An example of the intersection of sexism, speciesism and ableism in scientific research.
Female animals have typically been excluded from research on the basis that fluctuating hormones would render the results uninterpretable. The stereotype of the ‘rational and orderly male mind’ versus a ‘complicated and hormonal female mind’ has skewed research towards using almost exclusively male mice, rats or other animals in experimentation.
“People like to think they’re being objective and uninfluenced by stereotypes but there are some unconscious biases that have been applied to how we think about using female animals as research subjects that should be looked at by scientists” says Rebecca Shanky, a neuroscientist at Northeastern University (Boston).
More and more researchers are advocating for the inclusion of female animals in research. Scientific evidence shows that the hormones and behaviour of male rodents are sometimes even less stable than those of females.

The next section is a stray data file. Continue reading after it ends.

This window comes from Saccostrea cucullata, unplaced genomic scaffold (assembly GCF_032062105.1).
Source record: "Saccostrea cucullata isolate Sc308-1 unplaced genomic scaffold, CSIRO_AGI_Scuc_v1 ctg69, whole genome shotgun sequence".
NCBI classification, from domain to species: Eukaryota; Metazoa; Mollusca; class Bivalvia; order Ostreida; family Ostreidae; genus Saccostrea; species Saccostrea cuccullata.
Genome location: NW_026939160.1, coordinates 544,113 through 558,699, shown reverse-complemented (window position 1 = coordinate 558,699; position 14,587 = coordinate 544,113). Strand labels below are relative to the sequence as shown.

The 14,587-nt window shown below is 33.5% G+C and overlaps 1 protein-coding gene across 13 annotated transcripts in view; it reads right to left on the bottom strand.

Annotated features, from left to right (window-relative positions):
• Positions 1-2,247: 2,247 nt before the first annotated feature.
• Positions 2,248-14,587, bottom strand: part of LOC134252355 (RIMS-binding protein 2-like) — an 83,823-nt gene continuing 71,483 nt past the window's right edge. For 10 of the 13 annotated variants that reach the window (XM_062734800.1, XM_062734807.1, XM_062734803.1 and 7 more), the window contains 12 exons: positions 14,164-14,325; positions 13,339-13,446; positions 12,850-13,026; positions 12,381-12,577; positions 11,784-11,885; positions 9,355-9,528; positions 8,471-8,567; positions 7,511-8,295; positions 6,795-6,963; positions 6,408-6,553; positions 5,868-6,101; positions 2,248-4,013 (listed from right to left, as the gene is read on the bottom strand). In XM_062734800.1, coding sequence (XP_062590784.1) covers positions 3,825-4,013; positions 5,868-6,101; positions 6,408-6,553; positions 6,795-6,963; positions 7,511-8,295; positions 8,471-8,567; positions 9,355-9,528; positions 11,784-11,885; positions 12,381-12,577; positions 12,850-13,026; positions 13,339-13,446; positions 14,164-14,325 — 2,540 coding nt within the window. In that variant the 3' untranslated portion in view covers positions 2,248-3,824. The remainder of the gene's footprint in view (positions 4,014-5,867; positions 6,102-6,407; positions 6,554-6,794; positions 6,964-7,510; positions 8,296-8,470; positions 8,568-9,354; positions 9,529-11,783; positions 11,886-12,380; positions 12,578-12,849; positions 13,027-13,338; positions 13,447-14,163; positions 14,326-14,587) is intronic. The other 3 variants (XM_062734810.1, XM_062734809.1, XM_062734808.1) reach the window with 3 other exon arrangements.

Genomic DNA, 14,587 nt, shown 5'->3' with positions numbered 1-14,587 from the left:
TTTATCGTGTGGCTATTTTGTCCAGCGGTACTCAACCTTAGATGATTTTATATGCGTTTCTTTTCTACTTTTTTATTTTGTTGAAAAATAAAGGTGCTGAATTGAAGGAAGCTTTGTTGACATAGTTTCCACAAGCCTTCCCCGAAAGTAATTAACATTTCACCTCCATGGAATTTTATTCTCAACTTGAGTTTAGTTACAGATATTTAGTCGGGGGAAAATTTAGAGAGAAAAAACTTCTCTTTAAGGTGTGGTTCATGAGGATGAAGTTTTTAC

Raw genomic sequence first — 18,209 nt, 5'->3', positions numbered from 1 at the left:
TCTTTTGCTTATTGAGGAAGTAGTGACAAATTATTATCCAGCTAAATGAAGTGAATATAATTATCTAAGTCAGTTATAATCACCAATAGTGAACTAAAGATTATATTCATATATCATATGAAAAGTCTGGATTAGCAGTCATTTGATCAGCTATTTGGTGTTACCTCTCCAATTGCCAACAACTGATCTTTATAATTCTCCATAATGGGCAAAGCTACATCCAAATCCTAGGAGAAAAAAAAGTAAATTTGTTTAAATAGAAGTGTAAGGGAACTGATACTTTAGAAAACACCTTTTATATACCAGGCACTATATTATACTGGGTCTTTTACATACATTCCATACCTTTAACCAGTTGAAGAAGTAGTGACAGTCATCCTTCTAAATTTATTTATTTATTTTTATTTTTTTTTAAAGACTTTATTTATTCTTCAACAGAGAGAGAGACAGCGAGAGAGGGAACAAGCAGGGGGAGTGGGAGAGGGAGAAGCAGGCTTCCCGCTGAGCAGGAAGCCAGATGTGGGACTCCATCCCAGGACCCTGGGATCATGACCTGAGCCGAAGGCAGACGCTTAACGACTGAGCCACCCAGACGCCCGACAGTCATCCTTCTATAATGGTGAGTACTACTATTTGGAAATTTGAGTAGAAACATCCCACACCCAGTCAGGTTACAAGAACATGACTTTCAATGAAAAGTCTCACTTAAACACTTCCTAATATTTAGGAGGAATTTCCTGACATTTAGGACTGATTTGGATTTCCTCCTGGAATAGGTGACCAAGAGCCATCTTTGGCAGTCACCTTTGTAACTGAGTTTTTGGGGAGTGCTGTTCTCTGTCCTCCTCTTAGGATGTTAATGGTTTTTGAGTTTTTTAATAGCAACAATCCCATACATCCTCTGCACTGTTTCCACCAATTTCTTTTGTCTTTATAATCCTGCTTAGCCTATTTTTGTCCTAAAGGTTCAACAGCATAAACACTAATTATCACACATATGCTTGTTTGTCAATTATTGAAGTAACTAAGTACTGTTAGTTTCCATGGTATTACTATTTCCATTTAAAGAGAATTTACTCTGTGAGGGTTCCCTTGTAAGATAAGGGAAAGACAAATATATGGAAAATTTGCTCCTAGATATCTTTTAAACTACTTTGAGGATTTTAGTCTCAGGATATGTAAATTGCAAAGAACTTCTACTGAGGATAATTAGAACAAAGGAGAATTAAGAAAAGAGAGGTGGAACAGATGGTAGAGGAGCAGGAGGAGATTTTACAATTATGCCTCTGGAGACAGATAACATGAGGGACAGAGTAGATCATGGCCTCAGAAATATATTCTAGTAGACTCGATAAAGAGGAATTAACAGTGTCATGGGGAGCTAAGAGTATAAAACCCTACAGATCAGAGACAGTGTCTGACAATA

“The belief that non-human female mammals are intrinsically more variable than males and too troublesome for routine inclusion in research protocols is without foundation” (Beery & Zucker 2011).
Researchers say that male animal bias is unjustified and can for example lead to drugs that work less well for women.
EDIT 2019/07/18: This article is not a plea to include more animals (female animals) in experimentation. It is a constatation. This exclusion is also embedded in human experimentation (male bodies as the standard).
Knowing the system is a prerequisite for challenging and dismantling the system.
Beery A.K & Zucker I, Sex Bias in Neuroscience and Biomedical Research, Neurosci Biobehav Rev., 2011 Jan; 35(3): 565–572.
“The NIH mandated enrollment of women in human clinical trials in 1993, but no similar initiatives exist to foster research on female animals.”
“The belief that non-human female mammals are intrinsically more variable than males and too troublesome for routine inclusion in research protocols is without foundation.”
Shansky R.M., Are hormones a “female problem” for animal research?, Science, 31 May 2019:
Vol. 364, Issue 6443, pp. 825-826.
“One of the most deep-seated misconceptions about the human psyche is that men are simple and women are complicated”
Prendergast B.J., Onishi K.G., Zucker I., Female mice liberated for inclusion in neuroscience and biomedical research, Neurosci Biobehav Rev. 2014 Mar;40:1-5. https://www.ncbi.nlm.nih.gov/pubmed/24456941
“The underrepresentation of female mice in neuroscience and biomedical research is based on the assumption that females are intrinsically more variable than males and must be tested at each of four stages of the estrous cycle to generate reliable data.”